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[50]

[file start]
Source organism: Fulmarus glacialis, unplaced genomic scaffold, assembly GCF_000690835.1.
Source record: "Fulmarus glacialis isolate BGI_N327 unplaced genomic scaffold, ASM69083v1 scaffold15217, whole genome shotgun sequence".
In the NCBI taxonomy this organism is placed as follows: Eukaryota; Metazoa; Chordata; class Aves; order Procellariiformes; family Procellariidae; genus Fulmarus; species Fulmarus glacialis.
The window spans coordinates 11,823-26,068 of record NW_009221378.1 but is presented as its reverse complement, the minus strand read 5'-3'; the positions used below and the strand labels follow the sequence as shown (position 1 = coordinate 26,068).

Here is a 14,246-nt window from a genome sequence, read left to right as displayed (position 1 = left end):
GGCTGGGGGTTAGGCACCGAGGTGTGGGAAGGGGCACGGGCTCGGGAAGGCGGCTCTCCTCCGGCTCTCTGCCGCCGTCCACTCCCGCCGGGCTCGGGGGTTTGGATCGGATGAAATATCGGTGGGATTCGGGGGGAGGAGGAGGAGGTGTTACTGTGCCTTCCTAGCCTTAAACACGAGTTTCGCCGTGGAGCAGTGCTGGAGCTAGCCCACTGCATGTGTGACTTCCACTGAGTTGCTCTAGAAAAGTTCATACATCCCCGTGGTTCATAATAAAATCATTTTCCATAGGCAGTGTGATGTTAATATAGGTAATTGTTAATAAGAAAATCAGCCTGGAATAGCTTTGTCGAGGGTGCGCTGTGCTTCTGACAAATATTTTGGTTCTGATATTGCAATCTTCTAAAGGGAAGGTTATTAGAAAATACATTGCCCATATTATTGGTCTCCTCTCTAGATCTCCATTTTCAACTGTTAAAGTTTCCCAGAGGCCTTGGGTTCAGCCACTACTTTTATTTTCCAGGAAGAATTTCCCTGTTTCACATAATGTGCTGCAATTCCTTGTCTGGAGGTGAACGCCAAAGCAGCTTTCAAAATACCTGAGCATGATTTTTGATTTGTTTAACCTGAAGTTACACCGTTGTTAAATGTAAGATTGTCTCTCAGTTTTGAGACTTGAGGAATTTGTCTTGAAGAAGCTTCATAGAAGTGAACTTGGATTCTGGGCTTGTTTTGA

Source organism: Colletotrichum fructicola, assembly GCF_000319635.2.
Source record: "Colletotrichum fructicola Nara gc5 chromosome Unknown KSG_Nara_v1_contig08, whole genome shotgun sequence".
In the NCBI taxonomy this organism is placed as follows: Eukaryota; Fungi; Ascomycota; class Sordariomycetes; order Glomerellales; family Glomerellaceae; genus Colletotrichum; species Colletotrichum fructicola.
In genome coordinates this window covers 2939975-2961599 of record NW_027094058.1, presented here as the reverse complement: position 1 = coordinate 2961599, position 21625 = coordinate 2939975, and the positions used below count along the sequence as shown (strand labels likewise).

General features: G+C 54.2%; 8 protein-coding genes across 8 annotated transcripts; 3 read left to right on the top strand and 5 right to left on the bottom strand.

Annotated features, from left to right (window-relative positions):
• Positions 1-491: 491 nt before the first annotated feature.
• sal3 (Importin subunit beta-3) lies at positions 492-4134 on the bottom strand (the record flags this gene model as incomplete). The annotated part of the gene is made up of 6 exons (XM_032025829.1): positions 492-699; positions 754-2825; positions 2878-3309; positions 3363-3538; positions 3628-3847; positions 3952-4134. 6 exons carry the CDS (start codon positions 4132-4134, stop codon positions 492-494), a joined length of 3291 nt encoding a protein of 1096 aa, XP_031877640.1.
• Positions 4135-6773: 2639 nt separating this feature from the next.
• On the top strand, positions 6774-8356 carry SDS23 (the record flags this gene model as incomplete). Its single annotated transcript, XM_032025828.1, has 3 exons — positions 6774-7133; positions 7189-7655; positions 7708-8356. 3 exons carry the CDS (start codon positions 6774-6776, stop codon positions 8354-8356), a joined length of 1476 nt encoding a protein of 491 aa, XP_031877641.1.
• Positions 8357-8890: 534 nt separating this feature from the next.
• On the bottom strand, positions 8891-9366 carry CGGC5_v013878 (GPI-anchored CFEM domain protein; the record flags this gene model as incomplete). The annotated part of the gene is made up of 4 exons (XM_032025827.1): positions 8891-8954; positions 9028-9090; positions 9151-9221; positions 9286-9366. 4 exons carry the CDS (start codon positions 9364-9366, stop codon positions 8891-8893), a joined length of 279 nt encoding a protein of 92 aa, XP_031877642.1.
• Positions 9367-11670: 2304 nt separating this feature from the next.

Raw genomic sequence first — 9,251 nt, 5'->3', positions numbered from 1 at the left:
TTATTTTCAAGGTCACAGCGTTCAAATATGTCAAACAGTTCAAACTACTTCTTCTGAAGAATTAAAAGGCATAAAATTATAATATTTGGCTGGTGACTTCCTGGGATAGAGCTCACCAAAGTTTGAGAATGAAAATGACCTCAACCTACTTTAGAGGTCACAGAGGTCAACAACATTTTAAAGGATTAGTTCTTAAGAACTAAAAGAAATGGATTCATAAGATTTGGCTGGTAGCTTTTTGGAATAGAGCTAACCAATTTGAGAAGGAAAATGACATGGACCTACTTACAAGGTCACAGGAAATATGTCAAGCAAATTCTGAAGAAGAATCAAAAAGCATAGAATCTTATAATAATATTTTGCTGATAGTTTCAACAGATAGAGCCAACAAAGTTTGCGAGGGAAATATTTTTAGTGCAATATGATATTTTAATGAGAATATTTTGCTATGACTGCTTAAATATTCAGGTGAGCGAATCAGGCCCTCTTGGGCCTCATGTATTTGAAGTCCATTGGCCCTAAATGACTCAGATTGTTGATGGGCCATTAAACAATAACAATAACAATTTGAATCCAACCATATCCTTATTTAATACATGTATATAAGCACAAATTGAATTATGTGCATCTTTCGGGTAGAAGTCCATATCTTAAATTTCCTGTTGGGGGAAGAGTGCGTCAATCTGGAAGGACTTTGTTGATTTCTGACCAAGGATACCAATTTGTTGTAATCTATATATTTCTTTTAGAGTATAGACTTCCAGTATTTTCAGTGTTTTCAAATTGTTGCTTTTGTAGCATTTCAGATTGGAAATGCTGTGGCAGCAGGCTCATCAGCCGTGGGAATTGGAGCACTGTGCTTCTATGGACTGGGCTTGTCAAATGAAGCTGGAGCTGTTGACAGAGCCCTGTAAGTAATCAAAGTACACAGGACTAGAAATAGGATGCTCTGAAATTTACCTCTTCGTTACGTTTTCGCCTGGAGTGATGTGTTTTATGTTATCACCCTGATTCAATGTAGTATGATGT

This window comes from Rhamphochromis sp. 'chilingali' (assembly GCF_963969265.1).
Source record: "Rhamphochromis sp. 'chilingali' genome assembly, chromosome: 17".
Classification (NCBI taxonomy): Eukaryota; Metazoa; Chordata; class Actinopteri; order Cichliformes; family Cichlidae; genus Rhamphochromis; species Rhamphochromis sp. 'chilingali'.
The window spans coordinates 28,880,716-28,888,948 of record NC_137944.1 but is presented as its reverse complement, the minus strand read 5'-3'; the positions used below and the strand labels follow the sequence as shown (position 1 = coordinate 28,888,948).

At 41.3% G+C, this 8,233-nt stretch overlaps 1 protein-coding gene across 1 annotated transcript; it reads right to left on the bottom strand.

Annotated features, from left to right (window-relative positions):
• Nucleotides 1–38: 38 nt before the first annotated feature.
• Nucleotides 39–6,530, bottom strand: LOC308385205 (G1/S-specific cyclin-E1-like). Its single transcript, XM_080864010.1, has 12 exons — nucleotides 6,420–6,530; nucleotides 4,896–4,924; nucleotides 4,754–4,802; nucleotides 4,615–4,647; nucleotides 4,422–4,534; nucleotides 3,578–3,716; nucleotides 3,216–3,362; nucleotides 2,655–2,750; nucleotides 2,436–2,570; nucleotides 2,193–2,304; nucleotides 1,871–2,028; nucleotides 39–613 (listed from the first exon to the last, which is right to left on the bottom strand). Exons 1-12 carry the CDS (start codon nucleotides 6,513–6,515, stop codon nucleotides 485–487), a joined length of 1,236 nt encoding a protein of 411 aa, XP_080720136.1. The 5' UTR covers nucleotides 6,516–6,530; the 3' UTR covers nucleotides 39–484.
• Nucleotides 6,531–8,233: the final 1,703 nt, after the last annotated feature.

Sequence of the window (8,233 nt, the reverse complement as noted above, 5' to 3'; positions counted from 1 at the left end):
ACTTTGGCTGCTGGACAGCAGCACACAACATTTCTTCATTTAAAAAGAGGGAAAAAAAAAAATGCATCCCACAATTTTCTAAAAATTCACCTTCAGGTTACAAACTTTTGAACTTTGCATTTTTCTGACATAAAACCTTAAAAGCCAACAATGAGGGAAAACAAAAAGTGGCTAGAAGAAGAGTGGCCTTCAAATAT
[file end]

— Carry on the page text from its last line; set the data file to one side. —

“As a general rule, never take your whole fee in advance,” he says, “nor any more than a small retainer. When fully paid beforehand, you are more than a common mortal if you can feel the same interest in the case as if something was still in prospect for you as well as for your client.” “Extemporaneous speaking should be practised and cultivated. It is the lawyer's avenue to the public. However able and faithful he may be in other respects, people are slow to bring him business if he cannot make a speech. And yet, there is not a more fatal error to young lawyers than relying too much on speech-making. If any one, upon his rare powers of speaking, shall claim an exemption from the drudgery of the law, his case is a failure in advance. Discourage litigation. Persuade your neighbors to compromise whenever you can. Point out to them how the nominal winner is often a real loser — in fees, expenses, and waste of time. As a peacemaker, the lawyer has a superior opportunity of being a good man. There will still be business enough. Never stir up litigation. A worse man can scarcely be found than one who does this. Who can be more nearly a fiend than he who habitually overhauls the register of deeds in search of defects in titles, whereon to stir up strife and put money in his pocket? A moral tone ought to be infused into the profession which should drive such men out of it.” “There is a vague popular belief that lawyers are necessarily dishonest. I say vague because when we consider to what extent confidence and honors are reposed in and conferred upon lawyers by the people, it appears improbable that their impression of dishonesty is very distinct and vivid. Yet the impression is common-almost universal. Let no young man choosing the law for a calling for a moment yield to the popular belief. Resolve to be honest at all events; ”

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